Can giving up a child ever be so flippant and amusing as Cody/Juno makes it seem? The character Juno stays in school, wears tight t-shirts that show her belly button popping through as her middle expands, flirts with the adoptive father-to-be before he takes off. She picks out the parents of her baby from a penny saver. Drives over and meets them. Tells them, and the lawyer—their lawyer, she doesn’t need one—she wants the adoption, “old school,” no ties, that way, it goes without saying, she won’t have any responsibilities or expectation to visit. But it’s not going to be old school anyway because—hey! She knows who the mother is! She’s picked her out! The flirting father has split by this time. Yes, there is one tearful scene at the hospital after the birth, but mostly it’s all chillingly unemotional, cheeky instead of devastating. The final scene shows Juno and her callow, maybe boyfriend—someone with the emotional depth of a kiddie pool—singing together, lah-de-dah, life goes on as before.
Then, it was so different then, when I got pregnant with Jane. I came back from Puerto Rico and quit my job within a week. Made up a flimsy excuse that I had to return to Michigan because my father was sick. I had to leave the paper before I showed, nobody would have wanted a pregnant woman—single at that!—working at the newspaper. It was too scandalous to contemplate. Besides, for Brian’s sake, I could not be waddling around pregnant.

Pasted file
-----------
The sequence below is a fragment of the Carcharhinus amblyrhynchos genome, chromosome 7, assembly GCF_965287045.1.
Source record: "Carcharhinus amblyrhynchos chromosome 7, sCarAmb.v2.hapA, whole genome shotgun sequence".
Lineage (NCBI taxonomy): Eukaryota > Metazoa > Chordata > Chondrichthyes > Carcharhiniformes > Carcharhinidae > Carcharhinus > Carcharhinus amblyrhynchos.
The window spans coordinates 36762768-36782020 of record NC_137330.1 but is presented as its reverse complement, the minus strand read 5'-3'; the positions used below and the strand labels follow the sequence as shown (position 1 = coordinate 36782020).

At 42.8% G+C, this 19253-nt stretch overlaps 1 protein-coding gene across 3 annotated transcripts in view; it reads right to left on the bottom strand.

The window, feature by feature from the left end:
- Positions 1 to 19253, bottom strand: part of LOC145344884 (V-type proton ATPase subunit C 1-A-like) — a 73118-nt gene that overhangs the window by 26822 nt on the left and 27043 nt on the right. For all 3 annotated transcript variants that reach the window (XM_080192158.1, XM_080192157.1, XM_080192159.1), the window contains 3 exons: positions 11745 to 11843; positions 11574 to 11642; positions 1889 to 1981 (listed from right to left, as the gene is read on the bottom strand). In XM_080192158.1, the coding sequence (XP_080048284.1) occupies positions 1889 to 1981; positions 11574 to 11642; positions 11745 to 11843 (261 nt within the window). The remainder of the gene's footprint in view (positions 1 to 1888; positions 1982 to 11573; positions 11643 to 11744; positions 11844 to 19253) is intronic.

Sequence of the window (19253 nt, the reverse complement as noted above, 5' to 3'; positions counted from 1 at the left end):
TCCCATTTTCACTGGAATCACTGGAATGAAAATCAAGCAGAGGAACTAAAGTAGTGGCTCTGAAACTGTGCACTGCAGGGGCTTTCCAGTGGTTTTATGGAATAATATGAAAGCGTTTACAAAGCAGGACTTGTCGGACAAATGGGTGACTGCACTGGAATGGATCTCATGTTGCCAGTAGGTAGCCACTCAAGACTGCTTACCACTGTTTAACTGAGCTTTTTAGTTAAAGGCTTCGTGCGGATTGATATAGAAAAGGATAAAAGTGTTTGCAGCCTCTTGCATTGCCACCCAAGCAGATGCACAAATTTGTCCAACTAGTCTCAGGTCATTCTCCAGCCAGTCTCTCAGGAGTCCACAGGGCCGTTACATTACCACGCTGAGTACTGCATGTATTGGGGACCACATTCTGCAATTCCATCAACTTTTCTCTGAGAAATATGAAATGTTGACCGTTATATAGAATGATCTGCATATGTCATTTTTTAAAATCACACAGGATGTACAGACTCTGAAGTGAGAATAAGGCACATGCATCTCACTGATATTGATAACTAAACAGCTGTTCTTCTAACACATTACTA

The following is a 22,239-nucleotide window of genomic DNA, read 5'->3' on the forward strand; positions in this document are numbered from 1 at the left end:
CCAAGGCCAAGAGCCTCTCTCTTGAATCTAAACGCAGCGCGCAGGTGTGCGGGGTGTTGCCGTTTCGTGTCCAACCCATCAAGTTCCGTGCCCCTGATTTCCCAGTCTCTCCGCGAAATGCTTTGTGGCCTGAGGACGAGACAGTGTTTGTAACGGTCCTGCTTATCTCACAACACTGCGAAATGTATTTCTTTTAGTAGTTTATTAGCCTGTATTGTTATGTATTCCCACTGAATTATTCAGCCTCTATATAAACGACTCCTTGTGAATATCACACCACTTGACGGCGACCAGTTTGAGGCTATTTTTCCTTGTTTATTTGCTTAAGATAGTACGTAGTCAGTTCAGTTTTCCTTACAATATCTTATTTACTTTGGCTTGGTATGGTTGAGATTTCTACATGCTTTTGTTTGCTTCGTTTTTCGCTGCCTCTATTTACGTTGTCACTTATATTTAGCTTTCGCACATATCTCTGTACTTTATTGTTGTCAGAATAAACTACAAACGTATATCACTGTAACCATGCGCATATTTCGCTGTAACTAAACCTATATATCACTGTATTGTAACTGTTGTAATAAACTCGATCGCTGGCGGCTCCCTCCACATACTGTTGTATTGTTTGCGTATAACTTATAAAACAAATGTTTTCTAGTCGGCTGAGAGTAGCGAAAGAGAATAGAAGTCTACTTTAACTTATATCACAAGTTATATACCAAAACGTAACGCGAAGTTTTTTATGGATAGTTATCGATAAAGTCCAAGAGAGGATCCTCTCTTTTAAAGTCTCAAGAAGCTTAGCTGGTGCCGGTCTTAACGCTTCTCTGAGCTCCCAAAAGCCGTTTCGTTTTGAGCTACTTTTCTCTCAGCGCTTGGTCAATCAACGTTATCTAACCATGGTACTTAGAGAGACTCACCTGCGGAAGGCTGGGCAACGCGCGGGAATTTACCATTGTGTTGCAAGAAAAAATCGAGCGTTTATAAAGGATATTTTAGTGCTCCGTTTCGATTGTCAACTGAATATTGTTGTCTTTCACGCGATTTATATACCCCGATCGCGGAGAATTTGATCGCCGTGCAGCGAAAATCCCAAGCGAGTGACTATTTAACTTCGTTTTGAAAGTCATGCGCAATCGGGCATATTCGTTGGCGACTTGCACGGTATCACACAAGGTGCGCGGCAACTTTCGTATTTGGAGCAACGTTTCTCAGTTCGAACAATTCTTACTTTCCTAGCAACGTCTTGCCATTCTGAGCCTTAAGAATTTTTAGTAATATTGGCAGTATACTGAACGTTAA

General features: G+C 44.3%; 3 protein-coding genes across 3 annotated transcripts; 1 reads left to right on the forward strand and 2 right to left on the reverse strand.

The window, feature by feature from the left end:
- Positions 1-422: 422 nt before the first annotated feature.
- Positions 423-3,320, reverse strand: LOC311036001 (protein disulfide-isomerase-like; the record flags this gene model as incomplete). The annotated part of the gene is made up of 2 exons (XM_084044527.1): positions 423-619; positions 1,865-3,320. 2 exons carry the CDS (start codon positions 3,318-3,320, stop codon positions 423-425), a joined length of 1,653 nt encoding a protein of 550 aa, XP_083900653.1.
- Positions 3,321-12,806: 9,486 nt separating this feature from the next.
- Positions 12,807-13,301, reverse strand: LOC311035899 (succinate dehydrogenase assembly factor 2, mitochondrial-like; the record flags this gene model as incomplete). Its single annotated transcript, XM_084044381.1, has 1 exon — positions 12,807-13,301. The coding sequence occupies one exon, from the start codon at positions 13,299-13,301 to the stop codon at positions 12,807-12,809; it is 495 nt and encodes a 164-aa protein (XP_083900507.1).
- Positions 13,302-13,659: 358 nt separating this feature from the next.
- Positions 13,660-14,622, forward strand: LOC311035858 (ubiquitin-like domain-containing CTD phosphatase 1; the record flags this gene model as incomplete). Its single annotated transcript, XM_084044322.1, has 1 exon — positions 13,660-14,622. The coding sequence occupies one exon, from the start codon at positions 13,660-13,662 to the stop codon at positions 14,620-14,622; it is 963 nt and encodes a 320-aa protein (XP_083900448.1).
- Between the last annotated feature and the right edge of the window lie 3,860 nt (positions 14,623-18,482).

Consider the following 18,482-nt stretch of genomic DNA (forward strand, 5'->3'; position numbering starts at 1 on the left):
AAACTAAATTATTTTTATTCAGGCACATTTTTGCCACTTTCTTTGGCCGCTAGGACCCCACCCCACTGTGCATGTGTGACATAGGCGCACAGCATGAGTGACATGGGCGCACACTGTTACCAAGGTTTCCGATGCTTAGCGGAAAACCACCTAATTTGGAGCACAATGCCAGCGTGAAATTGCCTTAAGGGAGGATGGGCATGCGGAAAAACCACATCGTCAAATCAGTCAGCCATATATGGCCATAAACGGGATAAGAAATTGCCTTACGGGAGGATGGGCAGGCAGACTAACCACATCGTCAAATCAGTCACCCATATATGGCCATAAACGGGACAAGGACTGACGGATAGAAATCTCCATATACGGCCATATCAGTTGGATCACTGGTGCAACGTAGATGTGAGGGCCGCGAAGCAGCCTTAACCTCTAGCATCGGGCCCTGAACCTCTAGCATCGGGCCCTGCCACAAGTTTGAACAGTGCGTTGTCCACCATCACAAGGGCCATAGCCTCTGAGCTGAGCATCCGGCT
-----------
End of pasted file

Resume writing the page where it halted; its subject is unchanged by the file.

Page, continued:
At first I cried, feeling oh-so-sorry for myself. But ultimately one has to stop and I pulled myself together and slowly but surely the “problem” became a baby. My baby. “It” became “he.” Our baby. Made from our love. We said, What a great kid he will be. In retrospect that sounds like two blowhards congratulating themselves on the great genes they’ve bestowed on their progeny, Hey, this kid’s lucky to be born. We couldn’t imagine anything but a perfect child with a good brain, an inquisitive mind, a long, lean body. A star pupil! An athlete! Surely someone wonderful. And once that bump in my belly become a real live baby—someone not a “mistake” or a “problem,”—I could not fathom how I was going to give him up. How anyone could give up a child.